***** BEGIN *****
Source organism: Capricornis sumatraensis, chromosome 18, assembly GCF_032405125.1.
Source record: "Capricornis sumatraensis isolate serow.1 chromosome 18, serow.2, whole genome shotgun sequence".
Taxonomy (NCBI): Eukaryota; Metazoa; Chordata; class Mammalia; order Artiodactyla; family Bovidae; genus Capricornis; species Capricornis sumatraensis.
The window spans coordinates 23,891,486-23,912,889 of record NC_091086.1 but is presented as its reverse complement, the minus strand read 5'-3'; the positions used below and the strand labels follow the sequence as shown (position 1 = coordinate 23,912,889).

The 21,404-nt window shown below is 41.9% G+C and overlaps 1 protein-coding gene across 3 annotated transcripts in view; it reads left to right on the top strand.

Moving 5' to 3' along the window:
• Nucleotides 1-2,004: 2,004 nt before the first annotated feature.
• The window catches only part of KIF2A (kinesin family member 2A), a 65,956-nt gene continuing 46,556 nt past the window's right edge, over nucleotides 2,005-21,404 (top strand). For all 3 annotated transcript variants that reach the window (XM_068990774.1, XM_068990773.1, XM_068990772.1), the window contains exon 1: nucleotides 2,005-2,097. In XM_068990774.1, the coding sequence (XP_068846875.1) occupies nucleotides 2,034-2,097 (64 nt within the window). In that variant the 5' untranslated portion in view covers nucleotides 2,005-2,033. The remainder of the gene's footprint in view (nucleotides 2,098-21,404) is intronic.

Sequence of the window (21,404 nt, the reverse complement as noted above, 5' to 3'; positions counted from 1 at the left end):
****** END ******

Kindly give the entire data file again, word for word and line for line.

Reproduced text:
Source organism: Capricornis sumatraensis, chromosome 18, assembly GCF_032405125.1.
Source record: "Capricornis sumatraensis isolate serow.1 chromosome 18, serow.2, whole genome shotgun sequence".
Taxonomy (NCBI): Eukaryota; Metazoa; Chordata; class Mammalia; order Artiodactyla; family Bovidae; genus Capricornis; species Capricornis sumatraensis.
The window spans coordinates 23,891,486-23,912,889 of record NC_091086.1 but is presented as its reverse complement, the minus strand read 5'-3'; the positions used below and the strand labels follow the sequence as shown (position 1 = coordinate 23,912,889).

The 21,404-nt window shown below is 41.9% G+C and overlaps 1 protein-coding gene across 3 annotated transcripts in view; it reads left to right on the top strand.

Moving 5' to 3' along the window:
• Nucleotides 1-2,004: 2,004 nt before the first annotated feature.
• The window catches only part of KIF2A (kinesin family member 2A), a 65,956-nt gene continuing 46,556 nt past the window's right edge, over nucleotides 2,005-21,404 (top strand). For all 3 annotated transcript variants that reach the window (XM_068990774.1, XM_068990773.1, XM_068990772.1), the window contains exon 1: nucleotides 2,005-2,097. In XM_068990774.1, the coding sequence (XP_068846875.1) occupies nucleotides 2,034-2,097 (64 nt within the window). In that variant the 5' untranslated portion in view covers nucleotides 2,005-2,033. The remainder of the gene's footprint in view (nucleotides 2,098-21,404) is intronic.

Sequence of the window (21,404 nt, the reverse complement as noted above, 5' to 3'; positions counted from 1 at the left end):